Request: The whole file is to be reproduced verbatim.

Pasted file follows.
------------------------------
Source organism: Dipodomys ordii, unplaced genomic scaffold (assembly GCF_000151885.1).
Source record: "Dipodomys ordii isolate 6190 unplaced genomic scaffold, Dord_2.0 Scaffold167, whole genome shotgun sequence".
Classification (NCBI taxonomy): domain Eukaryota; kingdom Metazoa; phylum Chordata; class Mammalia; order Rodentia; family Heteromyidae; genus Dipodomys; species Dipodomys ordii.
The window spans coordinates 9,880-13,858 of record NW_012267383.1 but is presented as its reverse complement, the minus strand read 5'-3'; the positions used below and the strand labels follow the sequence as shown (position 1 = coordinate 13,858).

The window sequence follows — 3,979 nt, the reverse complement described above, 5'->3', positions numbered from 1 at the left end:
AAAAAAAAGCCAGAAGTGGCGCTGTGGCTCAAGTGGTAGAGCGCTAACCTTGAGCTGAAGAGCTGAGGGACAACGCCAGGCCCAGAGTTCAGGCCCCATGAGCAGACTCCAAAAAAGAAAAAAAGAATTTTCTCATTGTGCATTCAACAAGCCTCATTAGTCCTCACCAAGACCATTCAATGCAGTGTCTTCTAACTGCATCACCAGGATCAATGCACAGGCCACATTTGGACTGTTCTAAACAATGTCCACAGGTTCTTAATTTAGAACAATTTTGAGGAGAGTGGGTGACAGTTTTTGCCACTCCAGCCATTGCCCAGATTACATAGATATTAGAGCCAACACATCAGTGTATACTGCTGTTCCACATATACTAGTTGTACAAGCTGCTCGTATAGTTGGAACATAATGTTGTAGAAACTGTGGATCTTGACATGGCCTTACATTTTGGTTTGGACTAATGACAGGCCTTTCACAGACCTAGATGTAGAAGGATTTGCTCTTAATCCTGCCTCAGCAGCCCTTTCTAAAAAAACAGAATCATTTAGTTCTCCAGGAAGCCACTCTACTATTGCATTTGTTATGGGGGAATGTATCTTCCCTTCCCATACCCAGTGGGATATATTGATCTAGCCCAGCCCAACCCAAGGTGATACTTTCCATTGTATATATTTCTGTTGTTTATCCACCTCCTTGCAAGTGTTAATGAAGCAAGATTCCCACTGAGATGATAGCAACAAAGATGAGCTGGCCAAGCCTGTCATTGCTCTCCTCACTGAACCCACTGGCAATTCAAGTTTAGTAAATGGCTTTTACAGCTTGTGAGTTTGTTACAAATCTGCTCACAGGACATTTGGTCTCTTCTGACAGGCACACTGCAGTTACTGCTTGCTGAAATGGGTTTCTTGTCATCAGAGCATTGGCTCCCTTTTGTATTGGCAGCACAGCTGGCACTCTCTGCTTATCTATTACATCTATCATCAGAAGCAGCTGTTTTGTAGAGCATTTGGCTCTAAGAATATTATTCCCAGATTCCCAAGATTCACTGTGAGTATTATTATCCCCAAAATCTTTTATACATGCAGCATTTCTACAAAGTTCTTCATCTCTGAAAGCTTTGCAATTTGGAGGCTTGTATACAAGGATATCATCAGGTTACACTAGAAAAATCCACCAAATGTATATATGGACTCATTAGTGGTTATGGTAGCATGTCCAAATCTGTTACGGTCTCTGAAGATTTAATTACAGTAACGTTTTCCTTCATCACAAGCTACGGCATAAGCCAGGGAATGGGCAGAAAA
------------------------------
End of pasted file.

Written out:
Source organism: Dipodomys ordii, unplaced genomic scaffold (assembly GCF_000151885.1).
Source record: "Dipodomys ordii isolate 6190 unplaced genomic scaffold, Dord_2.0 Scaffold167, whole genome shotgun sequence".
Classification (NCBI taxonomy): domain Eukaryota; kingdom Metazoa; phylum Chordata; class Mammalia; order Rodentia; family Heteromyidae; genus Dipodomys; species Dipodomys ordii.
The window spans coordinates 9,880-13,858 of record NW_012267383.1 but is presented as its reverse complement, the minus strand read 5'-3'; the positions used below and the strand labels follow the sequence as shown (position 1 = coordinate 13,858).

The window sequence follows — 3,979 nt, the reverse complement described above, 5'->3', positions numbered from 1 at the left end:
AAAAAAAAGCCAGAAGTGGCGCTGTGGCTCAAGTGGTAGAGCGCTAACCTTGAGCTGAAGAGCTGAGGGACAACGCCAGGCCCAGAGTTCAGGCCCCATGAGCAGACTCCAAAAAAGAAAAAAAGAATTTTCTCATTGTGCATTCAACAAGCCTCATTAGTCCTCACCAAGACCATTCAATGCAGTGTCTTCTAACTGCATCACCAGGATCAATGCACAGGCCACATTTGGACTGTTCTAAACAATGTCCACAGGTTCTTAATTTAGAACAATTTTGAGGAGAGTGGGTGACAGTTTTTGCCACTCCAGCCATTGCCCAGATTACATAGATATTAGAGCCAACACATCAGTGTATACTGCTGTTCCACATATACTAGTTGTACAAGCTGCTCGTATAGTTGGAACATAATGTTGTAGAAACTGTGGATCTTGACATGGCCTTACATTTTGGTTTGGACTAATGACAGGCCTTTCACAGACCTAGATGTAGAAGGATTTGCTCTTAATCCTGCCTCAGCAGCCCTTTCTAAAAAAACAGAATCATTTAGTTCTCCAGGAAGCCACTCTACTATTGCATTTGTTATGGGGGAATGTATCTTCCCTTCCCATACCCAGTGGGATATATTGATCTAGCCCAGCCCAACCCAAGGTGATACTTTCCATTGTATATATTTCTGTTGTTTATCCACCTCCTTGCAAGTGTTAATGAAGCAAGATTCCCACTGAGATGATAGCAACAAAGATGAGCTGGCCAAGCCTGTCATTGCTCTCCTCACTGAACCCACTGGCAATTCAAGTTTAGTAAATGGCTTTTACAGCTTGTGAGTTTGTTACAAATCTGCTCACAGGACATTTGGTCTCTTCTGACAGGCACACTGCAGTTACTGCTTGCTGAAATGGGTTTCTTGTCATCAGAGCATTGGCTCCCTTTTGTATTGGCAGCACAGCTGGCACTCTCTGCTTATCTATTACATCTATCATCAGAAGCAGCTGTTTTGTAGAGCATTTGGCTCTAAGAATATTATTCCCAGATTCCCAAGATTCACTGTGAGTATTATTATCCCCAAAATCTTTTATACATGCAGCATTTCTACAAAGTTCTTCATCTCTGAAAGCTTTGCAATTTGGAGGCTTGTATACAAGGATATCATCAGGTTACACTAGAAAAATCCACCAAATGTATATATGGACTCATTAGTGGTTATGGTAGCATGTCCAAATCTGTTACGGTCTCTGAAGATTTAATTACAGTAACGTTTTCCTTCATCACAAGCTACGGCATAAGCCAGGGAATGGGCAGAAAA